Down in Los Angeles, despite the market experiencing new supply and inclement weather throughout the quarter, our Ambrose Hotel continued to capture market share, delivering 9.2% RevPAR growth, driven by 5.4% ADR growth and 320 basis points of occupancy growth to 91%. Reviews following the hotel's public space renovation in 2018 continue to bolster occupancy and rate from both business and leisure guests. Our select service hotels in Los Angeles, San Diego and Sunnyvale all face new supply and, with weaker corporate and international demand, led to flat to slightly negative results.

Seattle was the most challenging market from a supply perspective. But demand remains very strong. In Seattle, year-to-date market demand as of June increased 8.4%. However, the new supply that has come online in the last few quarters continues to have a significant impact on rate growth. With nearly 13% year-over-year supply growth in the CBD of Seattle, we lost nearly 12% in ADR at the Pan Pacific as the market continues to absorb big-box openings such as the 1,200-room Hyatt near the convention center.

But again, demand fundamentals remain very strong in the city. And there is no new supply expected for the third quarter, which should help to stabilize our occupancy following a disruptive first half of 2019.

Tech growth continues to be prolific in Seattle, as companies such as Uber, Apple, Google and Facebook have all recently announced expansions in the city, many of which will have a positive impact in our South Lake Union submarket. Most notable is Apple's recently announced lease of 630,000 square feet of office space just blocks away from the Pan Pacific.

Occupancy remains robust in New York City during the second quarter, as our portfolio registered 96% occupancy. However, for the second consecutive quarter, we bumped up against a difficult comp. Last year, we registered 5.7% RevPAR growth during the second quarter.

This year, our cluster's 1.5% RevPAR loss was primarily driven a challenging rate growth environment during peak compression periods around industry conferences and graduations, many of which overlap with Memorial Day. These peak events typically result in high rate of compression throughout much of Manhattan. And this timing impacted our pricing strategy during the quarter.

Supply remains in the 3.5% level we expected. But there has been a deceleration in corporate international demand in the second quarter and quarter to date, which we believe will continue to pressure ADR and prevent RevPAR growth in 2019. Supply will remain elevated in Midtown West and Downtown in 2020 and 2021. But recent announcements by Google, Uber, Facebook and Amazon do give us confidence in an accelerating corporate demand market in the coming years.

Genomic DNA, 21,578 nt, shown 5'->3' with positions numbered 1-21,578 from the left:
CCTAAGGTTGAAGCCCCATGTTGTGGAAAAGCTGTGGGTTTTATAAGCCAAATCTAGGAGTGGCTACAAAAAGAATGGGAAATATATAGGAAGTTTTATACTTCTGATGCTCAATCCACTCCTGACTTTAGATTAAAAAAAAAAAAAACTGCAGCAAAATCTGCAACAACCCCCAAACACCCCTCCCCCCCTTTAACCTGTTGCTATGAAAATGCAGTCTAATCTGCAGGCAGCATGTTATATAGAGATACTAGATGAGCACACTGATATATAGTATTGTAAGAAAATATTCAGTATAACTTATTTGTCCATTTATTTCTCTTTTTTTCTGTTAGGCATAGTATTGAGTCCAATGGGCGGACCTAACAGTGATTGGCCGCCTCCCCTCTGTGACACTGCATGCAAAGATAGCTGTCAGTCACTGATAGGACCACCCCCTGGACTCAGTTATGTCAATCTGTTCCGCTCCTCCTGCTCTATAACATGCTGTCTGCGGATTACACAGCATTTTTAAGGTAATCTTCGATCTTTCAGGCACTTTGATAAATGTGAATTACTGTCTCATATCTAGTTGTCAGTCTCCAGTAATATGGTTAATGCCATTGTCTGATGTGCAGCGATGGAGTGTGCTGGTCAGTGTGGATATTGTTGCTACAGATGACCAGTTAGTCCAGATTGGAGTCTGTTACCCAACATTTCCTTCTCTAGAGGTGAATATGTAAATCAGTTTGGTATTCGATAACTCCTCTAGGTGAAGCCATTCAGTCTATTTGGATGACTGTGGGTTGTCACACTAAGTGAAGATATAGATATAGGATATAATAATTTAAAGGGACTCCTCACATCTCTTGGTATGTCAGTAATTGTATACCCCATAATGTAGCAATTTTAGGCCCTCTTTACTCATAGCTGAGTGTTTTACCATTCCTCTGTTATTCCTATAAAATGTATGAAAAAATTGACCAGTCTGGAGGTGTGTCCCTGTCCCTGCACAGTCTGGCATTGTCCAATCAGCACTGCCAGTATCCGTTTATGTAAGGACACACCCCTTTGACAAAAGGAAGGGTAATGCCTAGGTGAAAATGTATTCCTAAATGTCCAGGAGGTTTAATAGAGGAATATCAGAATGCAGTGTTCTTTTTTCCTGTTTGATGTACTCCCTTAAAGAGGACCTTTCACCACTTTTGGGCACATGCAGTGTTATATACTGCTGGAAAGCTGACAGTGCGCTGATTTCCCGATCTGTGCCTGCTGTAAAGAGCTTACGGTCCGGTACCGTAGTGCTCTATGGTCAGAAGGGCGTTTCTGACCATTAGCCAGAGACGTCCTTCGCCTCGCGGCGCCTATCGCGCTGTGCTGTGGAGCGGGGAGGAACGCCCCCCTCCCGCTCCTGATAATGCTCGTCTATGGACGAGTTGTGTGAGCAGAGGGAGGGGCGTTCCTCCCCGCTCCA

We discussed South Florida in regard to our non-comp Cadillac and Parrot Key properties. But our comparable South Florida portfolio felt the headwinds as well. We realized 1.5% of RevPAR loss in the face of a tough hurricane comp beginning this quarter. Last year this quarter, we were up 9.5%.

Our one bright spot during the second quarter in the region was in Coconut Grove, at our Ritz-Carlton, where we recently completed a repositioning of the hotel and generated a 16.8% RevPAR growth while growing occupancy by 700 basis points for the quarter.

Despite a more challenging operating environment this quarter, our thesis on the reacceleration of South Florida remains intact. Near-term performance will continue to be hampered by new supply and less international demand in a seasonally low third quarter.

That said, hurricane-related comps have nearly [leapt]. And the redeveloped Miami Beach Convention Center is attracting high-profile events including the Super Bowl in 2020 and the BCS Championship game in 2021. In 2020 alone, convention room nights are expected to increase by 80% year-over-year.

Two quick comments on capital allocation. First, although we believe that we are trading at over a 30% discount to our NAV, we did not purchase any stock this quarter, as we remain focused on reducing leverage. Second, we are not targeting any dispositions or acquisitions at this time. Our management team owns over 10% of our shares outstanding. And we are committed to driving total return for our shareholders. In today's environment, we believe an operations focus, rather than a deal-making or repositioning focus, is required to deliver quality long-term results.